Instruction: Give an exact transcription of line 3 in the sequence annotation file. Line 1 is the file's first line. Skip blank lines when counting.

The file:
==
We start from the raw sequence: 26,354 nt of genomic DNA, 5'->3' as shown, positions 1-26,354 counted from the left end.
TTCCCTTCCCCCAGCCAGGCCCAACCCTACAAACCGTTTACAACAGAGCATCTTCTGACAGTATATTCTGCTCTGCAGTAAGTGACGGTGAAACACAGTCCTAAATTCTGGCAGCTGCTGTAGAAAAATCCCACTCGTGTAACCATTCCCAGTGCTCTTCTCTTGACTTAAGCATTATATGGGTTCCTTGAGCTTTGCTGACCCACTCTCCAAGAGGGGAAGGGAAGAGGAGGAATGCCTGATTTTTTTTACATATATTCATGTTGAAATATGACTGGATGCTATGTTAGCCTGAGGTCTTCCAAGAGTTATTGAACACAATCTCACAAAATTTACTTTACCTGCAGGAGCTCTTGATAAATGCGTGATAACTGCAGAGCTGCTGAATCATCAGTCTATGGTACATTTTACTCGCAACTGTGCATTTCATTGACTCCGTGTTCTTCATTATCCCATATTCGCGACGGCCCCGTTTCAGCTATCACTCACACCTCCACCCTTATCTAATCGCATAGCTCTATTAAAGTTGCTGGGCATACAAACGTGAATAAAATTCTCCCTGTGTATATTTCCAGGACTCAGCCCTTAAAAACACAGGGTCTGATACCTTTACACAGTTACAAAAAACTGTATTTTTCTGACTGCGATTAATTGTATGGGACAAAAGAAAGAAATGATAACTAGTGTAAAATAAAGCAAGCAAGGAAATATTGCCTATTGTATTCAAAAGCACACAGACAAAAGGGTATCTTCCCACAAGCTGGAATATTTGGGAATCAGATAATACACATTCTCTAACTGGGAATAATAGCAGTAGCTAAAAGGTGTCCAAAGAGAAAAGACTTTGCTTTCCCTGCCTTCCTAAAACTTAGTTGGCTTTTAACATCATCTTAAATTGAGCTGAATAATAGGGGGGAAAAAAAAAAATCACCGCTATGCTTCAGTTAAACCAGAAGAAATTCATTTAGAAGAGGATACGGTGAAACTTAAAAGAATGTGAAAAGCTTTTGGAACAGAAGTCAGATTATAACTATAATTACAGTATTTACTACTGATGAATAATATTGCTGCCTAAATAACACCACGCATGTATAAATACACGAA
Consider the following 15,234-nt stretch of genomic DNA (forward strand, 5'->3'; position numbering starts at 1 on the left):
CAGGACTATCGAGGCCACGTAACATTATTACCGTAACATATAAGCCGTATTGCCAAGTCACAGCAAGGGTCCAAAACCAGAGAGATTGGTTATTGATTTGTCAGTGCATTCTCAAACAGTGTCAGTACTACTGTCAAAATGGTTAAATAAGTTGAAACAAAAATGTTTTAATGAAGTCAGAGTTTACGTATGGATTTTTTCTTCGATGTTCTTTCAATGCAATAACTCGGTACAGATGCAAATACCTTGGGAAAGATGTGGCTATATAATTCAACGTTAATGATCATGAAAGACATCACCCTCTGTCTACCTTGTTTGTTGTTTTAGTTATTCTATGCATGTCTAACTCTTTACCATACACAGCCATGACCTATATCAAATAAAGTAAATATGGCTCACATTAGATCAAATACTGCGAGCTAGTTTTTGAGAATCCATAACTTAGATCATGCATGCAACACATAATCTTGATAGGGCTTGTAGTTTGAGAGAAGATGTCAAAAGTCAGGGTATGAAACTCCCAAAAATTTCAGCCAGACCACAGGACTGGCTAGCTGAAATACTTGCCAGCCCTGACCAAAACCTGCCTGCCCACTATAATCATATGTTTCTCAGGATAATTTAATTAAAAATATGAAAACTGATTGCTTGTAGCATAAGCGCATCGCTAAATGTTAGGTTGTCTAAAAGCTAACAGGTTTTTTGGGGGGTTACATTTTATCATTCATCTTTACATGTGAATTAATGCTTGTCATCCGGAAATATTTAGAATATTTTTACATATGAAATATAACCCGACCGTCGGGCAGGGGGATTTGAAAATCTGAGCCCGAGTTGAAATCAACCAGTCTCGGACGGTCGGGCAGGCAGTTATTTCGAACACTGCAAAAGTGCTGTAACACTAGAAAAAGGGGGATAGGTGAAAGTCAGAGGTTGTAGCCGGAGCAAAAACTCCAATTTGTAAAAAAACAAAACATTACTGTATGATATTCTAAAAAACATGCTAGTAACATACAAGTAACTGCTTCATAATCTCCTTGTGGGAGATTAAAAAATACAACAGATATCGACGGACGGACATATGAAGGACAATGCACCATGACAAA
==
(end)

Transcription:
Consider the following 15,234-nt stretch of genomic DNA (forward strand, 5'->3'; position numbering starts at 1 on the left):